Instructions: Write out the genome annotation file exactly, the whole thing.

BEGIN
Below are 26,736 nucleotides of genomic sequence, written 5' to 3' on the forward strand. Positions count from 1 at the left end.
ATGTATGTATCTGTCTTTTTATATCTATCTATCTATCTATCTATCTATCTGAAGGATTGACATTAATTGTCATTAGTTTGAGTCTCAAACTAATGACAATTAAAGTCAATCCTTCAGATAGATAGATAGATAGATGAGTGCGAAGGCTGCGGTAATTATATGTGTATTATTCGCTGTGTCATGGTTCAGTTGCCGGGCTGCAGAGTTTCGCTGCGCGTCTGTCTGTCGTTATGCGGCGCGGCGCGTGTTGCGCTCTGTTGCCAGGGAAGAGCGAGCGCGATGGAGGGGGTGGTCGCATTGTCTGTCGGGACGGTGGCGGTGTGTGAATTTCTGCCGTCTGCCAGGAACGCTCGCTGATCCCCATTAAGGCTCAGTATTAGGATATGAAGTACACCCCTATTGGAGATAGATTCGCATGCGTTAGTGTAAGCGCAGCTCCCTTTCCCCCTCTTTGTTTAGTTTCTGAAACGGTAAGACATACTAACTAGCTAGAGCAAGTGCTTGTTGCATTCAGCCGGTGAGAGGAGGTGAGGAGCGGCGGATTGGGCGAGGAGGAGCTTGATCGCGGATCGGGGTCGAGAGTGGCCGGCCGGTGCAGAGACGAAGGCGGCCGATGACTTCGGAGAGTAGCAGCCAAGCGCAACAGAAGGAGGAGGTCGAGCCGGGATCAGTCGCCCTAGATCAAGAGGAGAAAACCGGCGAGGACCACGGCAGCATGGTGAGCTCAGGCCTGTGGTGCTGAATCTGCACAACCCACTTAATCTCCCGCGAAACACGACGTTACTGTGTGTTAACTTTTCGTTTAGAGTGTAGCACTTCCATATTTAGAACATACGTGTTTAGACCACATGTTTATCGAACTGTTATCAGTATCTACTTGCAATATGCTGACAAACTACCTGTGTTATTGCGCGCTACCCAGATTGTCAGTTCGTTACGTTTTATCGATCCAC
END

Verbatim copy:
Below are 26,736 nucleotides of genomic sequence, written 5' to 3' on the forward strand. Positions count from 1 at the left end.
ATGTATGTATCTGTCTTTTTATATCTATCTATCTATCTATCTATCTATCTGAAGGATTGACATTAATTGTCATTAGTTTGAGTCTCAAACTAATGACAATTAAAGTCAATCCTTCAGATAGATAGATAGATAGATGAGTGCGAAGGCTGCGGTAATTATATGTGTATTATTCGCTGTGTCATGGTTCAGTTGCCGGGCTGCAGAGTTTCGCTGCGCGTCTGTCTGTCGTTATGCGGCGCGGCGCGTGTTGCGCTCTGTTGCCAGGGAAGAGCGAGCGCGATGGAGGGGGTGGTCGCATTGTCTGTCGGGACGGTGGCGGTGTGTGAATTTCTGCCGTCTGCCAGGAACGCTCGCTGATCCCCATTAAGGCTCAGTATTAGGATATGAAGTACACCCCTATTGGAGATAGATTCGCATGCGTTAGTGTAAGCGCAGCTCCCTTTCCCCCTCTTTGTTTAGTTTCTGAAACGGTAAGACATACTAACTAGCTAGAGCAAGTGCTTGTTGCATTCAGCCGGTGAGAGGAGGTGAGGAGCGGCGGATTGGGCGAGGAGGAGCTTGATCGCGGATCGGGGTCGAGAGTGGCCGGCCGGTGCAGAGACGAAGGCGGCCGATGACTTCGGAGAGTAGCAGCCAAGCGCAACAGAAGGAGGAGGTCGAGCCGGGATCAGTCGCCCTAGATCAAGAGGAGAAAACCGGCGAGGACCACGGCAGCATGGTGAGCTCAGGCCTGTGGTGCTGAATCTGCACAACCCACTTAATCTCCCGCGAAACACGACGTTACTGTGTGTTAACTTTTCGTTTAGAGTGTAGCACTTCCATATTTAGAACATACGTGTTTAGACCACATGTTTATCGAACTGTTATCAGTATCTACTTGCAATATGCTGACAAACTACCTGTGTTATTGCGCGCTACCCAGATTGTCAGTTCGTTACGTTTTATCGATCCAC